Digital Agenda for Europe
A Europe 2020 Initiative

Innovative healthcare in the 21st century

Across Europe, public health systems are facing shrinking budgets and increased demand. Yet in times of austerity, ICT can be our most powerful ally to maintain cost efficient and high quality care.
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The European Commission's eHealth Action Plan 2012 – 2020 provides a roadmap to empower patients and healthcare workers, link up devices and technologies, and invest in research towards the personalised medicine of the future. This means providing smarter, safer and patient-centred health services. Given the fast growing uptake of smartphones and tablets, the action plan also includes a specific focus on mobile health (mHealth).

This action plan builds on a series of pioneering initiatives that are now beginning to bear fruit such as the epSOS pilot where 23 countries are working together to achieve cross-border interoperability between electronic health record systems in Europe. Thanks to epSOS, tourists, business travellers, commuters or exchange students will be able to enjoy seamless access to high quality and safe healthcare abroad.

Renewing Health has allowed nine leading regions to pool their efforts to revolutionise the management of chronic diseases. Diabetics and heart patients, among others, can manage their own diseases from the comfort of their own homes and take an active role in improving their conditions while achieving better health outcomes.

Health-e-Child is another example of a collaborative platform. This growing network allows paediatricians across Europe to pull together essential clinical information relating to heart diseases, inflammatory diseases, and brain tumours meaning that in the future, more children suffering from these diseases will be able to benefit from early diagnosis, screening, individualised disease prevention and therapy.

But the European Commission also finances research projects targeting some of Europe's deadliest diseases. This is the case of HAMAM, that improves early detection and accurate diagnosis of breast cancer; euHeart for personalised diagnosis and treatment of cardiovascular disease; or PASSPORT in the field of liver surgery.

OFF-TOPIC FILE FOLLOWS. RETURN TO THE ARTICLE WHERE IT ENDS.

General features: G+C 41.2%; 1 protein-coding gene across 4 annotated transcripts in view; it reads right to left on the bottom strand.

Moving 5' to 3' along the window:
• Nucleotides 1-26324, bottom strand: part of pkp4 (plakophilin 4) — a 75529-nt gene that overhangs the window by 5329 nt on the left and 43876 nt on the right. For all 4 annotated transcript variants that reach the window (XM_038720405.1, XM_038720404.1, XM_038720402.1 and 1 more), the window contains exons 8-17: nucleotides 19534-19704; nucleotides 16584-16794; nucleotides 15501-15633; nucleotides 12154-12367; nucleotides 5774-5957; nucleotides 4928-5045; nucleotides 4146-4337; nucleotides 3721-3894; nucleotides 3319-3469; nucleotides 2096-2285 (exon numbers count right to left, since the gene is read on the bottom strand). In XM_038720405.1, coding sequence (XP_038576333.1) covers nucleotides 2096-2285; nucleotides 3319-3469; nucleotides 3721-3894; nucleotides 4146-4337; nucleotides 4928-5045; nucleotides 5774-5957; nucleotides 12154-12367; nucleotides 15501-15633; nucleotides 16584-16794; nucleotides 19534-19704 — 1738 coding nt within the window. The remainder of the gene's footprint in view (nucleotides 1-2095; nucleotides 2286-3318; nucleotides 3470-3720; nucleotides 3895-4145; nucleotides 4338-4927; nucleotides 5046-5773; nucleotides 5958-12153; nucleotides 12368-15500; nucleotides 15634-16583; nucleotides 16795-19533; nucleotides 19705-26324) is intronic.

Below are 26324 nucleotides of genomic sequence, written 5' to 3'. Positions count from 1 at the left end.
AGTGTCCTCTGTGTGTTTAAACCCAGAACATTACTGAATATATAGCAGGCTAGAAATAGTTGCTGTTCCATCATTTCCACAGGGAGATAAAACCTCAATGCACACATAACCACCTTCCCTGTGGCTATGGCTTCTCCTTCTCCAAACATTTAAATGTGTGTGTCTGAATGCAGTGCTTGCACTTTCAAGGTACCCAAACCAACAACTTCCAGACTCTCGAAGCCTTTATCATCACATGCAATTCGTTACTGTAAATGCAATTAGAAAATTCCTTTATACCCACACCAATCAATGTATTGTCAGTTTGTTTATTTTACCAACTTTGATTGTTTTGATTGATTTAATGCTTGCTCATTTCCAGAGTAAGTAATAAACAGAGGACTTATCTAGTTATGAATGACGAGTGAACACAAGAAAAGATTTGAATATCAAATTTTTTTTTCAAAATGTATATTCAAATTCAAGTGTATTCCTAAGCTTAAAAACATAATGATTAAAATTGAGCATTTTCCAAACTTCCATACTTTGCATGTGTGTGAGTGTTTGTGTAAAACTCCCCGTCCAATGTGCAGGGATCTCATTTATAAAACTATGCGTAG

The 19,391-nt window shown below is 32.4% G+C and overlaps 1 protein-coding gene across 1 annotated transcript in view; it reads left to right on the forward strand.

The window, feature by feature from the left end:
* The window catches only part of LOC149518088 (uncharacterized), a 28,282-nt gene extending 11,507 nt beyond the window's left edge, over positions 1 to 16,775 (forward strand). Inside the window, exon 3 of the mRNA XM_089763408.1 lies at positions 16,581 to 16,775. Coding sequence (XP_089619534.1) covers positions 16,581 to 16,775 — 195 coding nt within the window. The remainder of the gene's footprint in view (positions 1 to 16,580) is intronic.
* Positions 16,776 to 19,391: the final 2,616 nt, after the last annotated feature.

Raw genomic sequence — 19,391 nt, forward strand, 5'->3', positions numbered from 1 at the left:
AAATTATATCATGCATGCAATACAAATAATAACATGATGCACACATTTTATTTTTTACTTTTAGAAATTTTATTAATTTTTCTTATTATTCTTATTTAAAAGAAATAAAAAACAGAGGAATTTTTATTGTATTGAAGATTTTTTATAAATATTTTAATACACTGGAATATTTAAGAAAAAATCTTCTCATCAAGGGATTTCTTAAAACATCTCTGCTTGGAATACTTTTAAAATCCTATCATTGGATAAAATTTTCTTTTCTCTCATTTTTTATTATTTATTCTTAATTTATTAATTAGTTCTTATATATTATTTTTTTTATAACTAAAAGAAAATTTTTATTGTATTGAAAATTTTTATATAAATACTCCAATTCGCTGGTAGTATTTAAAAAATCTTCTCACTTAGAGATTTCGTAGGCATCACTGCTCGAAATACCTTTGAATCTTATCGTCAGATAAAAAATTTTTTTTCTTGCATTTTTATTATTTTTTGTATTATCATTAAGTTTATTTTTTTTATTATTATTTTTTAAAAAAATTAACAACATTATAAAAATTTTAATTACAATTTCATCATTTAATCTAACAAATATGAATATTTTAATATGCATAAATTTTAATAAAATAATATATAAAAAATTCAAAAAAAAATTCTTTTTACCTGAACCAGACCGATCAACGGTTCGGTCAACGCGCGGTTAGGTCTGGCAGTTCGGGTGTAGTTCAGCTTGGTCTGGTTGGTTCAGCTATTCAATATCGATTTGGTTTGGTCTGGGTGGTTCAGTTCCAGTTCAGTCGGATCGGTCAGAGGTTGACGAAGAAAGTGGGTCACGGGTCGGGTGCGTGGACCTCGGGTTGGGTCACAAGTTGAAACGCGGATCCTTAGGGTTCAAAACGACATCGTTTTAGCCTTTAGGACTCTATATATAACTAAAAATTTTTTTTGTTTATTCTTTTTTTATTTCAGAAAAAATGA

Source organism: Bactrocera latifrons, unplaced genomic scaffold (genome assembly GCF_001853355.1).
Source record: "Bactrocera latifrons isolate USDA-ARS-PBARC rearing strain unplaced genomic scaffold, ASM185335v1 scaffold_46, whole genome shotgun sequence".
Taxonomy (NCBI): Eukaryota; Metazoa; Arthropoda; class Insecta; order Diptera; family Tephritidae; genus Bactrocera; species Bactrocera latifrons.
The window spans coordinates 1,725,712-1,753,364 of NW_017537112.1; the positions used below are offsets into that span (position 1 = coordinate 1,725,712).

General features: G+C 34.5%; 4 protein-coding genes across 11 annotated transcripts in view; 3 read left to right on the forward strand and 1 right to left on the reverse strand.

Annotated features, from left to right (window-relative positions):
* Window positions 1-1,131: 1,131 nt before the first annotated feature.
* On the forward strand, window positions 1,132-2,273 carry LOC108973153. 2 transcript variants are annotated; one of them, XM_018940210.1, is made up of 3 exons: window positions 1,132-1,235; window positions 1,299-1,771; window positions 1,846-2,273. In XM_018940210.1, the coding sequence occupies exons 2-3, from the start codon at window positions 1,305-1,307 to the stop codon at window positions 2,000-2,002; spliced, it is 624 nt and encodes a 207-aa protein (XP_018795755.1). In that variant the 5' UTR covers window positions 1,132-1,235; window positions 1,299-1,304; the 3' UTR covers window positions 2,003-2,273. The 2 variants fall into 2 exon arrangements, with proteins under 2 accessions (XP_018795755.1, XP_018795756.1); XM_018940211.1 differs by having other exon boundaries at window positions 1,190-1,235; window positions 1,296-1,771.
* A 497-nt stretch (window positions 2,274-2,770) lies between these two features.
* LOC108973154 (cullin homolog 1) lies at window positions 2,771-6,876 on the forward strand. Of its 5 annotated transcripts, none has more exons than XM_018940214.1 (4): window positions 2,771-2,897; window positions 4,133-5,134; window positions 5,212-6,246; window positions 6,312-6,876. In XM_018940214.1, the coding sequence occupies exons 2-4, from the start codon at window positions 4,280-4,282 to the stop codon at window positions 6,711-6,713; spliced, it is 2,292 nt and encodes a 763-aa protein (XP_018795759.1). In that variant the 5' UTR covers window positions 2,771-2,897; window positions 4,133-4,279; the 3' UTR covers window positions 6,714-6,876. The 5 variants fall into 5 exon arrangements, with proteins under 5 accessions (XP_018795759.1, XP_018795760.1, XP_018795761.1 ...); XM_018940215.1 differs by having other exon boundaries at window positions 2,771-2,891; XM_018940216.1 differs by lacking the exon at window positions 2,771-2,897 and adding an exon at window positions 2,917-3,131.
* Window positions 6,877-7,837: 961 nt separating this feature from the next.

Read more about the eHealth Action Plan here.

Last updated on 19/06/2015




Pieter Van De Graaf's picture
If there is a common message from the European events on eHealth that I have attended recently, it is that patients are increasingly expecting to have more say in their personal healthcare, with the help of digital tools.
nbakkmar's picture
Employment participation of older workers is under-researched. We discussed this topic with experts in the field at the European Summit on Innovation for Active and healthy Ageing. This will also be the subject of the first call for proposals by the Joint Programming Initiative “More Years, Better Lives”
Dipak Kalra's picture
Imagine you have your medical record posted in a safe place in the cloud. Your usual clinicians can access it, but also any emergency doctor admitting you, unconscious from an accident or a medical crisis anywhere in Europe. The European Commission is funding projects to develop the structures and semantics needed to achieve this interoperability.
Paul Timmers's picture
Today is the International Day of Older Persons and Europe is by far the "oldest" continent in the world. The number of people in Europe aged 65+ will almost double, from 85 million today to 151 million in 2060. Germany and Italy have the 2nd and 3rd highest median ages in the world. By 2050 also countries like Portugal, Malta, Germany or Spain are projected to have a media age of 50+.
Andrea Gaggioli's picture
How can mobile tools change mental health research and practice? Blog post by psychology expert and researcher Andrea Gaggioli.
Pantelis Angelidis's picture
Europe can become the leading region in the world in harnessing health and care innovation, and capturing its benefits.
Lydia Montandon's picture
REACTION cares about the quality of life of people with diabetes.
Celine Deswarte's picture
The European Commission should continue supporting a wider use of digital tools in healthcare, according to the eHealth Stakeholder Group, a European Commission advisory body. There are 4 major areas on which the group presented specific suggestions for action.
Stefan Visscher's picture
mHealth has great potential. It allows you as a consumer to assess your own health status indicators. Such a tool could be beneficial, but introduces risks at the same time. This is where European legislation for medical devices comes in.
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